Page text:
To start with the one which is alluded to in the trailer but perhaps the most spoilerific: Miranda and Steve (David Eigenberg) separate after he confesses to having slept with another woman. I didn’t really feel for this storyline because I thought Miranda was acting irrationally in her horror at the situation. I’m not condoning infidelity in a relationship but there is a big difference to a regretted one night stand which is confessed to, presumably, soon afterwards than a long-standing affair involving months of subterfuge and lying. If it had been the latter, I’d have been more supportive of her unwillingness to forgive him - although I’d be less forgiving of her final decision ;)
Ditto with Samantha & Smith re: the not buying it. Maybe if I’d watched the show and bought into her character more, I’d have felt differently but I thought she was acting irrationally. The stuff about worrying that she said his name too many times in a day was, at a guess, more to do with her job as his manager than the fact they were a couple - perhaps if she’d found a different job, it would have stopped her focusing on their relationship so much and distracted her from the sexy neighbour, food and stressing about Smith. They also managed to score the film’s costume low point: matching black sequin robes at New Year? ick.
But at least Miranda & Samantha had their own proper storylines: Charlotte’s pregnancy was pretty much just a blip that the writers occasionally remembered about from time to time. There was the short scene about her running but that was about it - there seemed to be a whole lot more that could be done with it but wasn’t because a lack of time. If the show had still been running, the baby bump would have grown over a whole season and the stories would have rounded out like the bump itself; in the film, it was pregnant, boom, baby shower, boom, baby. (The same thing applies to “Louise from St Louis”, who drops in as a fairy godmother and plot device but is barely touched as a character: the casting of Hudson made the role seem like it was a more important, secondary character when really it could have just been a very small background role.)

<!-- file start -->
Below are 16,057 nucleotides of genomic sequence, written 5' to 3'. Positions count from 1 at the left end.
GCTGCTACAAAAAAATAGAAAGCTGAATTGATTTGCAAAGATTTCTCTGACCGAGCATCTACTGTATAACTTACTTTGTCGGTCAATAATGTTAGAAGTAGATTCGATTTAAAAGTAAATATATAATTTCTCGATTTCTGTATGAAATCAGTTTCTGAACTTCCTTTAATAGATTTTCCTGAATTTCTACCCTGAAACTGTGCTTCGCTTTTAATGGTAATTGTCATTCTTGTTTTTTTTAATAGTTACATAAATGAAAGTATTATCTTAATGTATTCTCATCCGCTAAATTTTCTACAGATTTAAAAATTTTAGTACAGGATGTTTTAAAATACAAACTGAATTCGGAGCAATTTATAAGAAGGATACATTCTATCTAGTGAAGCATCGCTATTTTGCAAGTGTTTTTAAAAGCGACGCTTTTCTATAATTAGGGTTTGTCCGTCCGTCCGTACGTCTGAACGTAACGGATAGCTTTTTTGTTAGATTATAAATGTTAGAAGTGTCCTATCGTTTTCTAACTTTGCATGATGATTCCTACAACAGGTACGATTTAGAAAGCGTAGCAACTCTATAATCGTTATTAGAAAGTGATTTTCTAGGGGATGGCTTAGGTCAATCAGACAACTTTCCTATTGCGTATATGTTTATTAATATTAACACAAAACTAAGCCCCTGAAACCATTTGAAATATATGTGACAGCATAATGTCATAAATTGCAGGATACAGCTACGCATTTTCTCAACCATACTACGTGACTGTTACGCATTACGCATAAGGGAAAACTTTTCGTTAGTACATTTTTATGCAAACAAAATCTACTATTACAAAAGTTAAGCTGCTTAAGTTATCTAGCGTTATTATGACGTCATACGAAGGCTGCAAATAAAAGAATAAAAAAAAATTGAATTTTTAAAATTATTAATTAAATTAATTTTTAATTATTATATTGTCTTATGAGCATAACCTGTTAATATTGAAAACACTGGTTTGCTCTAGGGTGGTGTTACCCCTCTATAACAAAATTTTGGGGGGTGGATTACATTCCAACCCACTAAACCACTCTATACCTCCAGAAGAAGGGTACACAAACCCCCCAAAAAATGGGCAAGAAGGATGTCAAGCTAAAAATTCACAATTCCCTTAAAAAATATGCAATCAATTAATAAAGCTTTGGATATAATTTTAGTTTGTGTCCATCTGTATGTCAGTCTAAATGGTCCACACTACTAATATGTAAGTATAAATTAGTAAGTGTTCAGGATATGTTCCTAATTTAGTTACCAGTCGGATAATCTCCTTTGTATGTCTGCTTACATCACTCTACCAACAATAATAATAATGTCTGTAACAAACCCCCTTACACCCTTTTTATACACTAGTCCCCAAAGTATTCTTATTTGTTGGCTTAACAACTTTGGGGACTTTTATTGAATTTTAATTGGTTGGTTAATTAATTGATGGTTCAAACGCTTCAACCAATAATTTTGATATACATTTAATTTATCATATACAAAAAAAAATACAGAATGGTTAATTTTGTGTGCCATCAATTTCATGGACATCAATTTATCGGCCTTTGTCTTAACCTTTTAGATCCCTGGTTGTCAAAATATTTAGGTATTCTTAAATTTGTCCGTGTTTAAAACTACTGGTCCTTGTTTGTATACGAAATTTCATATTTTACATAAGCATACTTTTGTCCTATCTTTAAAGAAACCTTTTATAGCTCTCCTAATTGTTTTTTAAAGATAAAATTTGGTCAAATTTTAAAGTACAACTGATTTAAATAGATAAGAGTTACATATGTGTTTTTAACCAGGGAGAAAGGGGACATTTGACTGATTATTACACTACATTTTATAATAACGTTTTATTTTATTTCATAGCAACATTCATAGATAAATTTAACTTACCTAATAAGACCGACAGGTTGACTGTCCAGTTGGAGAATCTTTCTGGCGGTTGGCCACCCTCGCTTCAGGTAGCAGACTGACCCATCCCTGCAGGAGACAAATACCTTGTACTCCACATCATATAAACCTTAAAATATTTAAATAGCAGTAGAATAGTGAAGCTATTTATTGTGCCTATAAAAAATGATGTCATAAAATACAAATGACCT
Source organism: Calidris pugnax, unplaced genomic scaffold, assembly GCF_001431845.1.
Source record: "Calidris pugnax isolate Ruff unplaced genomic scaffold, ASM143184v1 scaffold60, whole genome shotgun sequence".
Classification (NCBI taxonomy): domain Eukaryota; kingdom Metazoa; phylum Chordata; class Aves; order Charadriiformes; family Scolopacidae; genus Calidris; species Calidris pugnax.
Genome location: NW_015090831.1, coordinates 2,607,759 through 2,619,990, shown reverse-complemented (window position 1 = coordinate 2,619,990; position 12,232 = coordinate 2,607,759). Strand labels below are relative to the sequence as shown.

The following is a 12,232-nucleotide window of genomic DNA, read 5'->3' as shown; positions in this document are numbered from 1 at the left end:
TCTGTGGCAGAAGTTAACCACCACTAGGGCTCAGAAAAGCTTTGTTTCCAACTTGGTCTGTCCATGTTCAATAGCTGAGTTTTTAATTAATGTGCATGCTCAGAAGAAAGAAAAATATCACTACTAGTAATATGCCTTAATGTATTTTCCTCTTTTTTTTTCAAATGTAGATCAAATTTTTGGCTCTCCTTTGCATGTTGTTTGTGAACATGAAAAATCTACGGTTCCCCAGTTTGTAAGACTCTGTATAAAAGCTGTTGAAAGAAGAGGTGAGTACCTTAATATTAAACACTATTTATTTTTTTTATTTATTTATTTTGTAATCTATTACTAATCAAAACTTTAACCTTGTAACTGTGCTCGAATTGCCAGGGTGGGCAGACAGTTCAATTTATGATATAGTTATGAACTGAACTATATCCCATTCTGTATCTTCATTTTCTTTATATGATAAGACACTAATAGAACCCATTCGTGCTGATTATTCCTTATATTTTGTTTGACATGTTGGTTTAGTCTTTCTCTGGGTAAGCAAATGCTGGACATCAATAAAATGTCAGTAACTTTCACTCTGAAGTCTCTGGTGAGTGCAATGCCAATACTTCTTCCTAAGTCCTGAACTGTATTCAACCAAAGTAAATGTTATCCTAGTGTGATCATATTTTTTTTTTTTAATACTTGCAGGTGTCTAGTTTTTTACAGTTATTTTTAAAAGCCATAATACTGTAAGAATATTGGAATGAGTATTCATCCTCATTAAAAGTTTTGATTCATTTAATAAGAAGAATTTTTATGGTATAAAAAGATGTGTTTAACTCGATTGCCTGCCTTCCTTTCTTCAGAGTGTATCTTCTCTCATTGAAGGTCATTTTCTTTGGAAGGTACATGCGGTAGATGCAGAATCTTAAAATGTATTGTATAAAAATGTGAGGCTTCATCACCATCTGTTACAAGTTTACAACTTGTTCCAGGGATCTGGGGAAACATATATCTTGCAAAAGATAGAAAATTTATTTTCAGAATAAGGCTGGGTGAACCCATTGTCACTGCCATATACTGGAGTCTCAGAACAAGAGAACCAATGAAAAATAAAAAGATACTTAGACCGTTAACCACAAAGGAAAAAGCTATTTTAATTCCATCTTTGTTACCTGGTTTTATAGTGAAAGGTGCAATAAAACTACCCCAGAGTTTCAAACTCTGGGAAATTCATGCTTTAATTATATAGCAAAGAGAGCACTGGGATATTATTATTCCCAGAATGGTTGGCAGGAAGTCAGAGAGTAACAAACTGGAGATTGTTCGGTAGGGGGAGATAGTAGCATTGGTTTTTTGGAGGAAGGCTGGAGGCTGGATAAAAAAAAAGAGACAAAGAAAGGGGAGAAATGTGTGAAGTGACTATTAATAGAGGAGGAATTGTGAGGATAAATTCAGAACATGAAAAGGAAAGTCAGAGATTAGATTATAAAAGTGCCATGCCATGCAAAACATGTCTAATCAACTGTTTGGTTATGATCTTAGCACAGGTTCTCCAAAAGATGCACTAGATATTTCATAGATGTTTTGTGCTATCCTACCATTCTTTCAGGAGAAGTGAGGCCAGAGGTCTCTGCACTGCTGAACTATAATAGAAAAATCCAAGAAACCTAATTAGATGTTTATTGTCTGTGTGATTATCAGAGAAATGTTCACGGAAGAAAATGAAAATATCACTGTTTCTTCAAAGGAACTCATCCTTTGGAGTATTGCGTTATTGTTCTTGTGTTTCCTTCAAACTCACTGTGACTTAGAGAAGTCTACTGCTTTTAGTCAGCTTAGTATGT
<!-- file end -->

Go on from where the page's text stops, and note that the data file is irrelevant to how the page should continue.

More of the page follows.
Of course the baby - and Louise’s method of hiding not deleting Big’s messages - are key to the conclusion of the Carrie story and without trying to give to much away, could it have ended in any other way? As an original, standalone movie, I’d have liked it to just to avoid the cliché but with some many people having such investment in it, I don’t think it could have done.
So does it work as a film in its own right? Parts of it do. The Carrie storyline is standard rom-com material but while I’m sure it adds to it, I didn’t need six years of back story to appreciate that their relationship had never been straight-forward - the comments were enough - and as much as I didn’t particularly like it, Miranda & Steve’s story links in and parallels well (if rather heavily) with that one. But overall, the film’s too rushed even though it’s already pretty long (2hrs 15mins) for a commercial release. It felt like they had a series-worth of storylines to jam into a four episode timeslot. If I understand correctly, the pleasure in the show was the discussion of the minutae of love, sex and friendship but the film has to gloss over the everyday and just feature the dramatic moments, which made the characters come across as somewhat irrational (eg, Samantha’s sushi flinging) and some scenes overly random (eg, the fur protestors at the fashion show).
Would I recommend it? Fangirls (and boys) don’t need the recommendation - they’re already there with flowers in their hair - but it’s not a completely no-no for the Lucy Come Latelys like me. Even though I’m on the cynical side of the stands when it comes to romance, there was enough in the film to absorb me into their universe and suspend disbelief. If I’d gone to see it as a comedy, expecting belly laughs, then I would have been disappointed. If I’d gone to pass a wet Wednesday afternoon and be gently amused, then it hit the mark.
- Have you been to see it? What did you think? What were your favourite bits? What would you have liked to have seen different? Leave your thoughts below.